Why spirituality may be important to your quality of life
First, let’s talk about what spirituality means – no easy task! Ninety percent of people in the world participate in some sort of spiritual or religious practice1. ‘Spirituality’ captures a wide variety of things that can give life hope, meaning, direction and fulfillment. It includes feelings of connection, compassion and belonging with the universe around us, or with something that an individual feels to be sacred or awe-inspiring. While some people engage in spirituality through a religion, many others express spirituality outside of formal religious practice.
Spirituality often becomes more important to people in times of difficulty, discouragement and distress, when life feels scary, out of control and full of suffering. People facing illness can turn to spirituality to help make sense of their suffering and cope with the stress of their condition. Spirituality looks at the whole person and the big picture: it asks if we can learn and grow from difficult situations, rather than simply relieving the symptoms of our conditions or solving the things that are stressing us.
Spirituality can be expressed in a range of ways, such as2:
- Belonging to a faith tradition or community
- Ritual or symbolic practices and other forms of worship
- Retreats and pilgrimages
- Meditation or prayer
- Reading spiritual teachings
- Deep engagement with music
- Acts of compassion
- Deep reflection or contemplation
- Yoga, Tai Chi and similar practices
- Engaging with and enjoying nature
- Thoughtful reading of literature, poetry, etc.
- Engaging in creative activities, including art, cooking, gardening, etc.
- Maintaining stable family relationships and friendships (especially those involving high levels of trust and intimacy)
- Group or team sports and recreational activities
Spiritual practices have been shown to have many benefits for emotional wellbeing, especially during stressful times, such as providing social support and a sense of belonging3, offering a sense of meaning and purpose3, increasing self-confidence3, promoting optimism and hope; helping to improve the ability to protect yourself (your ‘resilience’)4 , and developing stronger coping styles5.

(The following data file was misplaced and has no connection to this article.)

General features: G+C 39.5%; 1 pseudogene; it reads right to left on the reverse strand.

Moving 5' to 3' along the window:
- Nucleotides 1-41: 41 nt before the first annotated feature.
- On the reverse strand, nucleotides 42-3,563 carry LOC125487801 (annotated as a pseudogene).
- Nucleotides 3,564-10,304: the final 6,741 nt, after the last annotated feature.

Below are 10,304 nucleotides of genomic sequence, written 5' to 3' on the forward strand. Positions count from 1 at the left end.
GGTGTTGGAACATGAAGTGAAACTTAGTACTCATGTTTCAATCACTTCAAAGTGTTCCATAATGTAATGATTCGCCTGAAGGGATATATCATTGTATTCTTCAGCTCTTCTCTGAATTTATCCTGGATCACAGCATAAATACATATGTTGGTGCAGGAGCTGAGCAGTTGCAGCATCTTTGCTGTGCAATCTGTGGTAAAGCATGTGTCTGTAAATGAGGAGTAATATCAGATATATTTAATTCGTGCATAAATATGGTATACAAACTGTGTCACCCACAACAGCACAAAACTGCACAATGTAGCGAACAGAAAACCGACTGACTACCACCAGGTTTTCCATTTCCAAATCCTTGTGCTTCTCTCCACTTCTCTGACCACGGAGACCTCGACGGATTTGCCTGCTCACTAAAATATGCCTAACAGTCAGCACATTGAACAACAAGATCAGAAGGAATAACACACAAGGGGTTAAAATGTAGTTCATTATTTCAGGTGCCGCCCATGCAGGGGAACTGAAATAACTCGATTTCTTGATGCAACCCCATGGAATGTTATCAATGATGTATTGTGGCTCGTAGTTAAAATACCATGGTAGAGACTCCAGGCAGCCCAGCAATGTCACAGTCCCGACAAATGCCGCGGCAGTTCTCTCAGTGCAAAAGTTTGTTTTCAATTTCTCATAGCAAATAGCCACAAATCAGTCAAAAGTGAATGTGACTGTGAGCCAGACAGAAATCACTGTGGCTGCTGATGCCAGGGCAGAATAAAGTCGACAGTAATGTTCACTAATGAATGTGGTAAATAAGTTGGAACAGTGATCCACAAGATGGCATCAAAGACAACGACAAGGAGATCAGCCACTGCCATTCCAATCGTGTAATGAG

Additionally, studies have shown that spirituality relates to many physical health benefits, such as6 a better immune system, better function of hormones, lower blood pressure, cholesterol, heart disease, and risk of stroke, less cigarette smoking, more exercising, lower rate of death from cancer, and increased lifespan. Specifically, participating in spiritual practices has been linked to benefits for mental health problems, such as6, recovery from depression, reducing risk from suicide, lessening feelings of anxiety and fear, and reducing substance misuse. There is also some evidence of less depression7 and better wellness over time8 in people living with bipolar disorder.
Research has identified two different styles of practicing spirituality or religion. Positive spiritual/religious coping can be described as using spirituality as a source of comfort, compassion, direction and growth. This positive style of coping is linked to many of the benefits already discussed here7. Negative spiritual/religious coping, on the other hand—which is less common than positive coping—can be harmful to health. Where negative coping styles occur, spirituality can be a source of guilt, close-minded thinking, shame, fear, or feeling you or others are to blame for things.
Another possible challenge is that some people living with bipolar disorder may sometimes find that their spiritual beliefs don’t agree with accepting medical treatment and advice9. For example, you may feel that you shouldn’t take medications or accept therapy or professional support because your faith should be sufficient to help you cope with your condition. Or you may delay seeking medical help to explore spiritual solutions first.
Some religious systems of belief can also make people feel bullied or discriminated against10. For example, some people may be rejected for their sexual orientation. In rare occasions, people can become involved in religious cults that can misuse them through unnecessary emotional dependence and separation from society10.